Saturday, April 13, 2013

The World's Longest Suspended Tram Ride - Sandia Peak Tramway

OK, Wikipedia tells me that I'm lying about it being the longest. Apparently, it's the world's third longest. Oops. Fact checking FTW!

We timed the tram ride perfectly to coincide with the sunset. It was a beautiful, clear day and while it was a delightful 60-something degrees at the base (which is, by the way, still over 5,000 feet above sea level), it was roughly 23 degrees at the top, which is a good 10,000 feet. I had packed for Mexico, and not vast variances in temperature, and thus ended up having to wear two sweatshirts (one of which belonged to The Gentleman) underneath my light spring trench. We didn't spend all that much time outside once we got to the top. Anyway, the real treat of the experience is the ride itself.

For about $20 per person, you can purchase a round-trip ticket on the Sandia Peak Tramway. It starts at the base of the Sandia Mountains just at the edge of Albuquerque. The unit at the base reminded me a lot of The Funicular in Prague, except this thing is suspended from cables, not running on a track. It's probably best not to think too much about the mechanics of this until you're back, safely, on the ground. Or maybe you're one of those people who feels safer when you understand every detail. Either way, here are some basic things you should know:

This is where you'll start. This image was taken as we were returning safely to port.

This is what the cable cars look like. This was an oncoming car. The Sandia Tramway is a "double reversible jigback aerial tramway" which is also a move perfected by Olympic gymnasts, but basically means that the tram cars have to move in unison with one ascending as the other is descending.

This is what a tram car looks like as it's headed back down to home port from the top.

These are the giant fixtures, placed periodically along the climb, that hold up the cables. There are no access roads up the mountain sides, and so most of these fixtures were built by helicopter. That kind of freaked me out, so I decided not to think about it too much.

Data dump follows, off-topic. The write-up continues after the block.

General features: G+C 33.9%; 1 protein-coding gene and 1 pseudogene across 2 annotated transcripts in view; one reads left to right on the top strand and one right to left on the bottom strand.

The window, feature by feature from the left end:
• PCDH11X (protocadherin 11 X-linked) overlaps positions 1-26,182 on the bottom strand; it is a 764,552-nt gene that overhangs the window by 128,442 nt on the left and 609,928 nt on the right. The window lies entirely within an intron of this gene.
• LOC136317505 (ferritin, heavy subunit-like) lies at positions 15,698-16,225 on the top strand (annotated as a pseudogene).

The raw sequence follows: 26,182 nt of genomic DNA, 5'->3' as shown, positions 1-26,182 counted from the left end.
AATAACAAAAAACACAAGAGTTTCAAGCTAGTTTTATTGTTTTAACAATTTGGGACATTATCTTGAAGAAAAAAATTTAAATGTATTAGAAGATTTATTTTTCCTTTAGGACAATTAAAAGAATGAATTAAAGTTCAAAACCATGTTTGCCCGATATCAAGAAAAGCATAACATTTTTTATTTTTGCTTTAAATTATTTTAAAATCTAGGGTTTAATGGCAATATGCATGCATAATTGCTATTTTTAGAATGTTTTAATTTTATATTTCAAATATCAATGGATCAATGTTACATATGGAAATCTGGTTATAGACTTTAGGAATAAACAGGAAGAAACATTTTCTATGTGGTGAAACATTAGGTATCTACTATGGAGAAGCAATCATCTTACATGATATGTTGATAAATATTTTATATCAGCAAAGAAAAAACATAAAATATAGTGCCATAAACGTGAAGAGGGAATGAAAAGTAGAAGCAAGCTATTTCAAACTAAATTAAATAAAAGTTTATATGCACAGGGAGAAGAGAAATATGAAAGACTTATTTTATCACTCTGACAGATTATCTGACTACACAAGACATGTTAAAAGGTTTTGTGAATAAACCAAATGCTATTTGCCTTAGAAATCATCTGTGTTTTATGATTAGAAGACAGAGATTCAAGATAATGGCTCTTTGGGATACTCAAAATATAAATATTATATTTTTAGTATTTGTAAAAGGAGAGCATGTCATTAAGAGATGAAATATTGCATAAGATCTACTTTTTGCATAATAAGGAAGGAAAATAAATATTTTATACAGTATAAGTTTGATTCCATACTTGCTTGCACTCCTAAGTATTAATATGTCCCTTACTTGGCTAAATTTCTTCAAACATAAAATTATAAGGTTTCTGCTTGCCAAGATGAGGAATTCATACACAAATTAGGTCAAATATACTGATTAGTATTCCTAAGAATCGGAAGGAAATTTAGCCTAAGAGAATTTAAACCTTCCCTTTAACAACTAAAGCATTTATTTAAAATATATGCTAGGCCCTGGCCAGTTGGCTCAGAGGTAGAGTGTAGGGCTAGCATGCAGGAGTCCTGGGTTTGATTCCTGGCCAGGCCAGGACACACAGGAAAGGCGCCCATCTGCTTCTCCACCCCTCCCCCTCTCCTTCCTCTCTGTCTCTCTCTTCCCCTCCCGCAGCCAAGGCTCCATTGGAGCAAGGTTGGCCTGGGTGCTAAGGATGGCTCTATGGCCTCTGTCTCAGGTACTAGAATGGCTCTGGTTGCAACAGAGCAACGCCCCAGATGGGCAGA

These super-strong cables are the only things supporting you hundreds of feet in the air and preventing you from crashing into the side of the mountain. Don't worry - they're pretty strong.

This is one of the giant wheels that supports the double reversible jigback aerial tramway. Don't touch it.
I am not afraid of heights, and I didn't really have a problem with the tram ride, but I can easily see how it would be intimidating for some. But however freaked out you may be by the thought of being suspended hundreds of feet above a desolate mountain landscape in a tin can by a triplet of strong wires, the view is pretty freaking fantastic. And, once you get moving, it's a pretty smooth ride.

Passing the other tram car at the midway point.

Our shadow on the mountainside.

Icicles dripping down the mountain side nearer the top. It's cold up here.

View of Albuquerque from the top of Sandia Mountains.

See, now, we just came up THE SIDE OF THE MOUNTAIN, so I was sort of prepped for mountainous terrain for the last 30 minutes....

The cables from whence we came.

The top of Sandia Mountain in this area is actually the back side of a ski resort that runs on the other side of the mountain. It was past ski season by the time we were there in late March, but some snow remained.

They show you this at the top of the the little port area where you wait to board the tram running back down. Soooooo, there's roughly a bit less than 4" of cabling holding that tram aloft. Awesome.

Don't molest the animals.
There is another feature of this particular double reversible jigback aerial tramway system that should be pointed out, and that is the High Finance Restaurant at the top. We enjoyed appetizers (cocktail shrimp and spinach artichoke dip) and some cocktails. Which brings up another important point about high altitude.

Not only is working out more difficult at high altitudes, so is drinking. I ordered a martini (Ketel One, straight up) which was dumb. At the High Finance Restaurant, you are 10,378 feet above sea level. If you're not used to it, one drink is about the equivalent of three. Also, breathing is not easy. Also, we had 2 rounds of drinks. It was not pretty.

Boarding the tram to head back down. After two drinks at 10,000+ feet, the ride down seemed a bit faster. Or maybe that was gravity. I don't know.

Moon peaking over the edge

Back safely at the base port.

 Stay tuned for: Adventures in Santa Fe, and New Mexican eats and bevs!

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